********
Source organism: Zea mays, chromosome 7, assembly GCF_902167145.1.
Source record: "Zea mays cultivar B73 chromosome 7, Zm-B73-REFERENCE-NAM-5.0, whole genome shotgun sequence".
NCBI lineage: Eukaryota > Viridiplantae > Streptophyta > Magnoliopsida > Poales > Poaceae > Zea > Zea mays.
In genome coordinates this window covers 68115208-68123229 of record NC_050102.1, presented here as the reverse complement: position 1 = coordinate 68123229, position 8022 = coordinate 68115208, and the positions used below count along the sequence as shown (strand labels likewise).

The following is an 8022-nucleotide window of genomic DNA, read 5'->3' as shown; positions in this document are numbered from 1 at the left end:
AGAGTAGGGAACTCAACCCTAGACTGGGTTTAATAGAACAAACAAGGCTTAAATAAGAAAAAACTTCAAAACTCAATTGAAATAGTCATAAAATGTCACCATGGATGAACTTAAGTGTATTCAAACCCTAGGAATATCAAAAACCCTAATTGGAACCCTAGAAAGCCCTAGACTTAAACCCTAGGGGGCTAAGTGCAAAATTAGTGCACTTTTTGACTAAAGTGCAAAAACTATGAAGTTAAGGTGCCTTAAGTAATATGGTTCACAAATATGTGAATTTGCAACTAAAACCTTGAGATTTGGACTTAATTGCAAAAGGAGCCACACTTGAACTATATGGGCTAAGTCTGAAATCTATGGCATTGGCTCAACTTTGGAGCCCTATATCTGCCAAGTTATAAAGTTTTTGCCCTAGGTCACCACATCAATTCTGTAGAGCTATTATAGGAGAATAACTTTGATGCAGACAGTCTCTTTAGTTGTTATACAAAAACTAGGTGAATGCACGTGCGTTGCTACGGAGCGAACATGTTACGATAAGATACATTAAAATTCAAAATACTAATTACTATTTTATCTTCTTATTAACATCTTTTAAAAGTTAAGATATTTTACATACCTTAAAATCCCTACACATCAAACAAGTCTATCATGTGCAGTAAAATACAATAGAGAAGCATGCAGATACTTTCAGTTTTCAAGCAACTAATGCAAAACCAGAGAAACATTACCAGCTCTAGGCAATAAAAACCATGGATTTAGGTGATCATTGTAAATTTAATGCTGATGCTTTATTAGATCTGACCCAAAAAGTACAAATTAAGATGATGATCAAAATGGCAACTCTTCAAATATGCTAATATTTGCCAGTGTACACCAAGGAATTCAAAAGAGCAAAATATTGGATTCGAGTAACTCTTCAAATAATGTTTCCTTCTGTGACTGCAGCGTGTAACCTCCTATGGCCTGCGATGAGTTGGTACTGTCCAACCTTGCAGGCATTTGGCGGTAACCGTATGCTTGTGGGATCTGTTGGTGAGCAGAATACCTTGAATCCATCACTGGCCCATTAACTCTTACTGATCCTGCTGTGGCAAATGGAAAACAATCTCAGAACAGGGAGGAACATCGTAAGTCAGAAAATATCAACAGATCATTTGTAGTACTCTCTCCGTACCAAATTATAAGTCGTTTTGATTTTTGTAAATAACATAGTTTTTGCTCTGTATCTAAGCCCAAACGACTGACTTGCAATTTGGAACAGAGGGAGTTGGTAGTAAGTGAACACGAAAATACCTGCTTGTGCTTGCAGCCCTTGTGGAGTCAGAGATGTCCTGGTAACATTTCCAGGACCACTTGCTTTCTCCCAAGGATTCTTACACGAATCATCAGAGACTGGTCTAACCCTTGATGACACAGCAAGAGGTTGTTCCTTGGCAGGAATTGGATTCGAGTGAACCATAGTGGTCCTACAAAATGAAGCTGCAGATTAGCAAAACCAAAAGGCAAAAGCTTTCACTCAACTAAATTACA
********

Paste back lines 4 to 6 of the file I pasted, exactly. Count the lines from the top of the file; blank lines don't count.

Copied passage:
In genome coordinates this window covers 68115208-68123229 of record NC_050102.1, presented here as the reverse complement: position 1 = coordinate 68123229, position 8022 = coordinate 68115208, and the positions used below count along the sequence as shown (strand labels likewise).

The following is an 8022-nucleotide window of genomic DNA, read 5'->3' as shown; positions in this document are numbered from 1 at the left end:
AGAGTAGGGAACTCAACCCTAGACTGGGTTTAATAGAACAAACAAGGCTTAAATAAGAAAAAACTTCAAAACTCAATTGAAATAGTCATAAAATGTCACCATGGATGAACTTAAGTGTATTCAAACCCTAGGAATATCAAAAACCCTAATTGGAACCCTAGAAAGCCCTAGACTTAAACCCTAGGGGGCTAAGTGCAAAATTAGTGCACTTTTTGACTAAAGTGCAAAAACTATGAAGTTAAGGTGCCTTAAGTAATATGGTTCACAAATATGTGAATTTGCAACTAAAACCTTGAGATTTGGACTTAATTGCAAAAGGAGCCACACTTGAACTATATGGGCTAAGTCTGAAATCTATGGCATTGGCTCAACTTTGGAGCCCTATATCTGCCAAGTTATAAAGTTTTTGCCCTAGGTCACCACATCAATTCTGTAGAGCTATTATAGGAGAATAACTTTGATGCAGACAGTCTCTTTAGTTGTTATACAAAAACTAGGTGAATGCACGTGCGTTGCTACGGAGCGAACATGTTACGATAAGATACATTAAAATTCAAAATACTAATTACTATTTTATCTTCTTATTAACATCTTTTAAAAGTTAAGATATTTTACATACCTTAAAATCCCTACACATCAAACAAGTCTATCATGTGCAGTAAAATACAATAGAGAAGCATGCAGATACTTTCAGTTTTCAAGCAACTAATGCAAAACCAGAGAAACATTACCAGCTCTAGGCAATAAAAACCATGGATTTAGGTGATCATTGTAAATTTAATGCTGATGCTTTATTAGATCTGACCCAAAAAGTACAAATTAAGATGATGATCAAAATGGCAACTCTTCAAATATGCTAATATTTGCCAGTGTACACCAAGGAATTCAAAAGAGCAAAATATTGGATTCGAGTAACTCTTCAAATAATGTTTCCTTCTGTGACTGCAGCGTGTAACCTCCTATGGCCTGCGATGAGTTGGTACTGTCCAACCTTGCAGGCATTTGGCGGTAACCGTATGCTTGTGGGATCTGTTGGTGAGCAGAATACCTTGAATCCATCACTGGCCCATTAACTCTTACTGATCCTGCTGTGGCAAATGGAAAACAATCTCAGAACAGGGAGGAACATCGTAAGTCAGAAAATATCAACAGATCATTTGTAGTACTCTCTCCGTACCAAATTATAAGTCGTTTTGATTTTTGTAAATAACATAGTTTTTGCTCTGTATCTAAGCCCAAACGACTGACTTGCAATTTGGAACAGAGGGAGTTGGTAGTAAGTGAACACGAAAATACCTGCTTGTGCTTGCAGCCCTTGTGGAGTCAGAGATGTCCTGGTAACATTTCCAGGACCACTTGCTTTCTCCCAAGGATTCTTACACGAATCATCAGAGACTGGTCTAACCCTTGATGACACAGCAAGAGGTTGTTCCTTGGCAGGAATTGGATTCGAGTGAACCATAGTGGTCCTACAAAATGAAGCTGCAGATTAGCAAAACCAAAAGGCAAAAGCTTTCACTCAACTAAATTACA